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Undergraduate students use of mobile apps to search library catalogs

Undergraduate students use of mobile apps to search library catalogs The purpose of this paper is to explore undergraduate students’ use of mobile apps to search library catalogs and analyze the problems students encountered. Student opinions and suggestions regarding mobile library apps were also examined.Design/methodology/approachA total of 16 undergraduates were observed and subjected to semi-structured interviews. Four tasks were assigned, and the participants used mobile apps and laptops to search library catalogs. Follow-up in-depth interviews were conducted to gather participants’ opinions regarding the mobile library app.FindingsAmong the 64 total searches conducted by the 16 participants, 45 (70.31 percent) were completed when using the mobile app, and 51 (79.69 percent) were completed using the laptop. Participants spent less time completing the tasks when they used the mobile app. Mobile apps are thus an effective tool for searching library catalogs. However, the interviews revealed that none of the participants had used mobile library apps prior to the interviews conducted in this study, and half of the participants expressed that they would not install library apps on their smartphones in the future.Originality/valueThe study findings may help university libraries improve their understanding about undergraduates’ search behavior and opinions about mobile library apps. http://www.deepdyve.com/assets/images/DeepDyve-Logo-lg.png Library Hi Tech Emerald Publishing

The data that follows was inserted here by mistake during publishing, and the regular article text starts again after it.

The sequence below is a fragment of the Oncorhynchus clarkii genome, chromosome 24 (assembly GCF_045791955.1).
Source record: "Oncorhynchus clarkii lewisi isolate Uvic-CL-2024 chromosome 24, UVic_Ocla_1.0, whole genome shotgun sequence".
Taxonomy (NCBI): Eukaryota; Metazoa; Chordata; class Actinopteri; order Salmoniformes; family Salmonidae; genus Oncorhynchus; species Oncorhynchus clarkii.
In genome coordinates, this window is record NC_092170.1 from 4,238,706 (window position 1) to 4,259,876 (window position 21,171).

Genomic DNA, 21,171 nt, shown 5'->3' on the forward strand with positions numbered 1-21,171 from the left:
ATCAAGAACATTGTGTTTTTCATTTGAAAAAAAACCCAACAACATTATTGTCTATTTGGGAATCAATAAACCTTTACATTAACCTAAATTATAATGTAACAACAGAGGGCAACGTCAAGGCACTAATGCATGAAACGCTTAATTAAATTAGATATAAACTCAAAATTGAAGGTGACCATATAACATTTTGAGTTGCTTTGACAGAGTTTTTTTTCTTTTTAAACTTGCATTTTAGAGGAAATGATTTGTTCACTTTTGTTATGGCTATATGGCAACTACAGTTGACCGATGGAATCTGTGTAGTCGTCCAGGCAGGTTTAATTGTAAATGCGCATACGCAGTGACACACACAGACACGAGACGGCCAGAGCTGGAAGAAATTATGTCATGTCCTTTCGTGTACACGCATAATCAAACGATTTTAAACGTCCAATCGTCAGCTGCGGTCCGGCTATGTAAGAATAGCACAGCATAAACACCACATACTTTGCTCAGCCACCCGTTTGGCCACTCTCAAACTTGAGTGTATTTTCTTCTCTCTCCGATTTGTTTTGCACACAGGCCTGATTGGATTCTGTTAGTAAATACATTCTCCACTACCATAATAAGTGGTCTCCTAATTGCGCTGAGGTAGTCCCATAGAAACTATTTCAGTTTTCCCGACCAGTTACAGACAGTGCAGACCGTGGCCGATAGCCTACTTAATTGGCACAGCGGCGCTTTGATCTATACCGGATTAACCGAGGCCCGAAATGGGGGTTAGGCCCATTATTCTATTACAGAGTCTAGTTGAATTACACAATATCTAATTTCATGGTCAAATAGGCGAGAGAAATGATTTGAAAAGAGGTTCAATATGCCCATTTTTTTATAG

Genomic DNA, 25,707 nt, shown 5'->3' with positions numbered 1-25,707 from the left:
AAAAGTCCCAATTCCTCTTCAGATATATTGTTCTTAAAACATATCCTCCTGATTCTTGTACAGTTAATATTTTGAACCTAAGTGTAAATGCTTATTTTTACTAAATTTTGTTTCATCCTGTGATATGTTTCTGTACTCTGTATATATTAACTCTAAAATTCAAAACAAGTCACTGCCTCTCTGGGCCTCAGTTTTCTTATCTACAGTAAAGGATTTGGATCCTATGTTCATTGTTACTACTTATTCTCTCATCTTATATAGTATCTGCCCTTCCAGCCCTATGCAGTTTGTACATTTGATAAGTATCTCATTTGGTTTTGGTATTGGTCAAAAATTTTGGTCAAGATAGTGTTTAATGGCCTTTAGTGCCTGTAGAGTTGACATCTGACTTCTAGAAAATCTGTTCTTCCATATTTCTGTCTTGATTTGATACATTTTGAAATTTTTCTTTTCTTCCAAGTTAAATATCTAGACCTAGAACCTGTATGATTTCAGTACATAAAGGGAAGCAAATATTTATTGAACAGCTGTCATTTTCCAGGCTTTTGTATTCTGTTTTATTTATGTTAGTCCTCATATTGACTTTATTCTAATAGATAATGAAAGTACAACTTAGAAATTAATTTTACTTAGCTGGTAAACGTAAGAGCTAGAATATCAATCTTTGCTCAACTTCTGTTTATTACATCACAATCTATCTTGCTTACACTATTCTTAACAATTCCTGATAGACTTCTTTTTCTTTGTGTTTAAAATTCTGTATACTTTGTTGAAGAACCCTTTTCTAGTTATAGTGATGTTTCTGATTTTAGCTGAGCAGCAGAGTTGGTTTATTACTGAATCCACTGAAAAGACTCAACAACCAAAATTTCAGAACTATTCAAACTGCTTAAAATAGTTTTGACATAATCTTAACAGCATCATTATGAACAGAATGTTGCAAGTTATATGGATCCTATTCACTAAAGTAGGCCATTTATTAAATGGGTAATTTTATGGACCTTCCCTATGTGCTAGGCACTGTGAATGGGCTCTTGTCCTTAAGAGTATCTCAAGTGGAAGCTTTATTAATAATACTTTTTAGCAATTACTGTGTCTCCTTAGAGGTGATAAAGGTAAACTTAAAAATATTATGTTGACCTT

Undergraduate students use of mobile apps to search library catalogs

Library Hi Tech , Volume 37 (4): 14 – Oct 25, 2019

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Publisher
Emerald Publishing
Copyright
© Emerald Publishing Limited
ISSN
0737-8831
DOI
10.1108/lht-12-2018-0198
Publisher site
See Article on Publisher Site

Abstract

The purpose of this paper is to explore undergraduate students’ use of mobile apps to search library catalogs and analyze the problems students encountered. Student opinions and suggestions regarding mobile library apps were also examined.Design/methodology/approachA total of 16 undergraduates were observed and subjected to semi-structured interviews. Four tasks were assigned, and the participants used mobile apps and laptops to search library catalogs. Follow-up in-depth interviews were conducted to gather participants’ opinions regarding the mobile library app.FindingsAmong the 64 total searches conducted by the 16 participants, 45 (70.31 percent) were completed when using the mobile app, and 51 (79.69 percent) were completed using the laptop. Participants spent less time completing the tasks when they used the mobile app. Mobile apps are thus an effective tool for searching library catalogs. However, the interviews revealed that none of the participants had used mobile library apps prior to the interviews conducted in this study, and half of the participants expressed that they would not install library apps on their smartphones in the future.Originality/valueThe study findings may help university libraries improve their understanding about undergraduates’ search behavior and opinions about mobile library apps.

Journal

Library Hi TechEmerald Publishing

Published: Oct 25, 2019

Keywords: User behaviour; Mobile devices; Mobile library services; Mobile library; Catalog search; Mobile library application

References